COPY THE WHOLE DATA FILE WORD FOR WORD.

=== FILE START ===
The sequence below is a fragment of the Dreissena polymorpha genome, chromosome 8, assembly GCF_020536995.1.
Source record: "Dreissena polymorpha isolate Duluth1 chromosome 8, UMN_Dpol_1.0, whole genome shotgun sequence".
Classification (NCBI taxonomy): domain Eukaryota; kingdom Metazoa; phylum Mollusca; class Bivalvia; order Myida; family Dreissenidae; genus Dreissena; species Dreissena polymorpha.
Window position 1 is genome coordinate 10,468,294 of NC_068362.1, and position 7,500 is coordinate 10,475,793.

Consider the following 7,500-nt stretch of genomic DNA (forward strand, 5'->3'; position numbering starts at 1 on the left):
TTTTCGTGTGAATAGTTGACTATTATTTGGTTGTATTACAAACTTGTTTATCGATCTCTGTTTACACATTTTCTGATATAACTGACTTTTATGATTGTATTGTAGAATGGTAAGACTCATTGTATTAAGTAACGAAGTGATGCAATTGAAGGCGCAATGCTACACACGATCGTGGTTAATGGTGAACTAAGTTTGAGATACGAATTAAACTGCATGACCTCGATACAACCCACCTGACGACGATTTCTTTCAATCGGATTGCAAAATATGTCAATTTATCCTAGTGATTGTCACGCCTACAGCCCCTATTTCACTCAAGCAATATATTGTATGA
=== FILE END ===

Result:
The sequence below is a fragment of the Dreissena polymorpha genome, chromosome 8, assembly GCF_020536995.1.
Source record: "Dreissena polymorpha isolate Duluth1 chromosome 8, UMN_Dpol_1.0, whole genome shotgun sequence".
Classification (NCBI taxonomy): domain Eukaryota; kingdom Metazoa; phylum Mollusca; class Bivalvia; order Myida; family Dreissenidae; genus Dreissena; species Dreissena polymorpha.
Window position 1 is genome coordinate 10,468,294 of NC_068362.1, and position 7,500 is coordinate 10,475,793.

Consider the following 7,500-nt stretch of genomic DNA (forward strand, 5'->3'; position numbering starts at 1 on the left):
TTTTCGTGTGAATAGTTGACTATTATTTGGTTGTATTACAAACTTGTTTATCGATCTCTGTTTACACATTTTCTGATATAACTGACTTTTATGATTGTATTGTAGAATGGTAAGACTCATTGTATTAAGTAACGAAGTGATGCAATTGAAGGCGCAATGCTACACACGATCGTGGTTAATGGTGAACTAAGTTTGAGATACGAATTAAACTGCATGACCTCGATACAACCCACCTGACGACGATTTCTTTCAATCGGATTGCAAAATATGTCAATTTATCCTAGTGATTGTCACGCCTACAGCCCCTATTTCACTCAAGCAATATATTGTATGA